The Brexit coverage has become entertainment – but a sense of formality would dignify the public’s apprehension
What is a national crisis? Eighty years ago the social researchers Charles Madge and Tom Harrisson decided it was “one of those things, like epidemics and earthquakes, which suddenly arrive to threaten the security of ordinary lives. In the ordinary way, the interest of private people in public events is fitful and vague: at times of crisis it extends and increases.” As the founders of the Mass Observation project in 1937, the first crisis Madge and Harrisson and their hundreds of volunteer diarists had examined was the fallout from the abdication in December 1936 of Edward VIII. But then in September 1938 came Munich, and Neville Chamberlain’s three trips to meet Hitler to avert the outbreak of war. This was a crisis of a different order: the United Kingdom experienced nothing like it again in peacetime until the present post-referendum years of bitter division and anxiety.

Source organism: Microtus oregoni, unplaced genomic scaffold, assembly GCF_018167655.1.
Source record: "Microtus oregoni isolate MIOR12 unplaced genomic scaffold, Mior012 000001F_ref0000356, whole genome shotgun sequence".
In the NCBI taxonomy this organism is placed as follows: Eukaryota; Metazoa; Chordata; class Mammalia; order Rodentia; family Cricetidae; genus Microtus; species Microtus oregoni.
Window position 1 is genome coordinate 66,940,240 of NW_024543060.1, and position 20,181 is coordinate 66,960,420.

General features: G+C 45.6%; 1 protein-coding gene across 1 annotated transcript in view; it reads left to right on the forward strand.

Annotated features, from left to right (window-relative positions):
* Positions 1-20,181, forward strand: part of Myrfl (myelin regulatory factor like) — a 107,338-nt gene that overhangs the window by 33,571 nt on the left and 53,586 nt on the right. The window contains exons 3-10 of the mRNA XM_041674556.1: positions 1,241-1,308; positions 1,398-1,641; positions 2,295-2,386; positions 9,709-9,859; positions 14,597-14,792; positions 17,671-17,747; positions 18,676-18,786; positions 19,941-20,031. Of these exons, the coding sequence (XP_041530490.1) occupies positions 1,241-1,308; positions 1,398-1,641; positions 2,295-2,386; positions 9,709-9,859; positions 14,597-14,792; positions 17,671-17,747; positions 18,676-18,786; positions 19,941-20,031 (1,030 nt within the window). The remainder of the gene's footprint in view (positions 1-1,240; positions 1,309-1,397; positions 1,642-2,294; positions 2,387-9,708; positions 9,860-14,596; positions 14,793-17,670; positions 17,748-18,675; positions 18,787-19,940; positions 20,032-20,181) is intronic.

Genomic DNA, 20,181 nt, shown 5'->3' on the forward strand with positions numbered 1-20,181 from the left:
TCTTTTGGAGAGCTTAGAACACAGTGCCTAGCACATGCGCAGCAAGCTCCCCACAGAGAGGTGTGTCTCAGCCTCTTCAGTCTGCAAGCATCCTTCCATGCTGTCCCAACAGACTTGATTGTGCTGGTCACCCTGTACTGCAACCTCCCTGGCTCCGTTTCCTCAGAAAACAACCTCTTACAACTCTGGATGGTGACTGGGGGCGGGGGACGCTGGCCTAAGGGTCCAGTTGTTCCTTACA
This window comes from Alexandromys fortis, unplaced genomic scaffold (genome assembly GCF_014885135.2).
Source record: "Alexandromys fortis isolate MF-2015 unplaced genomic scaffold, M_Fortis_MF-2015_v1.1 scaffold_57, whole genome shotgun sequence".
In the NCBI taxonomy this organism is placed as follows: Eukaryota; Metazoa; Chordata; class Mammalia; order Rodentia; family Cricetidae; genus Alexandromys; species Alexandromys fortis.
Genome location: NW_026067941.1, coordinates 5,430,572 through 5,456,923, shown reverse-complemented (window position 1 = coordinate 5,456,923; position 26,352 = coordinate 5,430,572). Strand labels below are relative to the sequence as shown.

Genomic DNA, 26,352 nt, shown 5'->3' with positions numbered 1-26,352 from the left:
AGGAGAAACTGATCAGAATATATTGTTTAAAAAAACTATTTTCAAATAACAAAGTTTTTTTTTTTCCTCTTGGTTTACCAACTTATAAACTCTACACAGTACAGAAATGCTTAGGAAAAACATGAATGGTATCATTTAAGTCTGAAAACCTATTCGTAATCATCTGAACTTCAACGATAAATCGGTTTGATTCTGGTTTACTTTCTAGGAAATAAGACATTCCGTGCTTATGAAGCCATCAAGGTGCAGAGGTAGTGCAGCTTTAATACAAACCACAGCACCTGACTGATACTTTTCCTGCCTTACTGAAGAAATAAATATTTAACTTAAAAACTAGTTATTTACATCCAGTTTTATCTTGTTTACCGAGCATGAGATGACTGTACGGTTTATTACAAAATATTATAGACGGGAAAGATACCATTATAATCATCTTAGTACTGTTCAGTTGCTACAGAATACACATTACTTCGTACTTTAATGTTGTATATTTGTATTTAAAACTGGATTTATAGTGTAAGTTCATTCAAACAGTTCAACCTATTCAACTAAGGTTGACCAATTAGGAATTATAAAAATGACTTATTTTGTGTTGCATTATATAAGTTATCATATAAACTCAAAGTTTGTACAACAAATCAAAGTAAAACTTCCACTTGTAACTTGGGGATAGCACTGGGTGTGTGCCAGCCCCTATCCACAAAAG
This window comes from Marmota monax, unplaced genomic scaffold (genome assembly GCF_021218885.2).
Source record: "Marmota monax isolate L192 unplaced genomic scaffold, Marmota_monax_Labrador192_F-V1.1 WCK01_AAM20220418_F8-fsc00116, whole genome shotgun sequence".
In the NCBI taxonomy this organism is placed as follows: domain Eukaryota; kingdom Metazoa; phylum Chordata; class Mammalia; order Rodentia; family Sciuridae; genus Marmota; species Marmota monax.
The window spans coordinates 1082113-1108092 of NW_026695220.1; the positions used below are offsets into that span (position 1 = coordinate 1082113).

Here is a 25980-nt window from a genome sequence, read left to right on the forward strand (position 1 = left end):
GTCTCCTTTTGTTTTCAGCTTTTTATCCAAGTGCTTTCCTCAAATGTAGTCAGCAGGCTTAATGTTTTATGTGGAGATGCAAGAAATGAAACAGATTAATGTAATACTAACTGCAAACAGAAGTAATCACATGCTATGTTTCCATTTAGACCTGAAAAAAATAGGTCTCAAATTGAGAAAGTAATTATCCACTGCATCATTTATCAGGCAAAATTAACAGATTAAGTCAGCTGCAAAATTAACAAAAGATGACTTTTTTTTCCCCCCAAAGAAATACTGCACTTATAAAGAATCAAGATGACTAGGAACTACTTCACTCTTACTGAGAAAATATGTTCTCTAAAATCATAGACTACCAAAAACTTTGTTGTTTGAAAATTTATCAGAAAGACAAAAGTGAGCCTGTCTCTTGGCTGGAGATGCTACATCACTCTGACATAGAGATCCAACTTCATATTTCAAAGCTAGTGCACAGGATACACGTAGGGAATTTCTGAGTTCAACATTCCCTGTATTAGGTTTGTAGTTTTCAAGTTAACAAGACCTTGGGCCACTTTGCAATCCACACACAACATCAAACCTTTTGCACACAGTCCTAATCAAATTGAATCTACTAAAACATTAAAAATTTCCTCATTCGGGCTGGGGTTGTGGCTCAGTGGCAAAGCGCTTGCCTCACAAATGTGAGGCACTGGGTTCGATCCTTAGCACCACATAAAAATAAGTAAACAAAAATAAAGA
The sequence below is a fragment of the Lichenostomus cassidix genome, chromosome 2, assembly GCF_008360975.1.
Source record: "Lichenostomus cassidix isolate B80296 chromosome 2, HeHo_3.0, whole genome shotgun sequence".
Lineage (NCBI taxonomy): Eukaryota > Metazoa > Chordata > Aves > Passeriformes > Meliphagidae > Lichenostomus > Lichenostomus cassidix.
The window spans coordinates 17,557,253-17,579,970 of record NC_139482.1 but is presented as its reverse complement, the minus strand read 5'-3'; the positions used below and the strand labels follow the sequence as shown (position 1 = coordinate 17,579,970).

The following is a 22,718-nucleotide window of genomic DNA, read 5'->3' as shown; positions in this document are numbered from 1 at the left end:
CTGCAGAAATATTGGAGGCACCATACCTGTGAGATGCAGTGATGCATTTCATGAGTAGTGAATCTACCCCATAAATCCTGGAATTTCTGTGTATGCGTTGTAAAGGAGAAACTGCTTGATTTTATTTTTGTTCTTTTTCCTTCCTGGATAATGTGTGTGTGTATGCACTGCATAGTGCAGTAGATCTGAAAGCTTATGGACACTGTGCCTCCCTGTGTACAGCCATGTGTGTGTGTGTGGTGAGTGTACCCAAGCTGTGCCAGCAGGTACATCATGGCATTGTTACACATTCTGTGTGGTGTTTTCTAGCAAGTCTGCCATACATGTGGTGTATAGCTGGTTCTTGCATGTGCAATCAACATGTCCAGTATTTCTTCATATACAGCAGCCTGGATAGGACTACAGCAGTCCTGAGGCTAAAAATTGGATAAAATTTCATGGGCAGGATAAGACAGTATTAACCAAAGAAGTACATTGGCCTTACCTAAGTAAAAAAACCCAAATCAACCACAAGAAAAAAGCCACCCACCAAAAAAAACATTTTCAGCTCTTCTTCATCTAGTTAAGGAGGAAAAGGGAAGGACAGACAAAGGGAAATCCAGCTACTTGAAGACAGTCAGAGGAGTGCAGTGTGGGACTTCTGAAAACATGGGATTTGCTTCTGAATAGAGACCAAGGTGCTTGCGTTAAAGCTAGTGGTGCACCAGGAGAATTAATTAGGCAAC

Some of the personal reactions recorded by Mass Observation in 1938 feel remarkably familiar. “It’s a fucking mess, ain’t it?” “No one knows what’ll happen.” “I can’t understand it properly, but it doesn’t seem too good to me.” In London at the height of the crisis, a 38-year-old woman writes: “We don’t bother much about it … not because we are not thinking about it. Life’s too short to keep on with war, war, war.” And another woman adds: “Oh, when I see the paper I turn the page over. Suppose it’s because I’m windy …”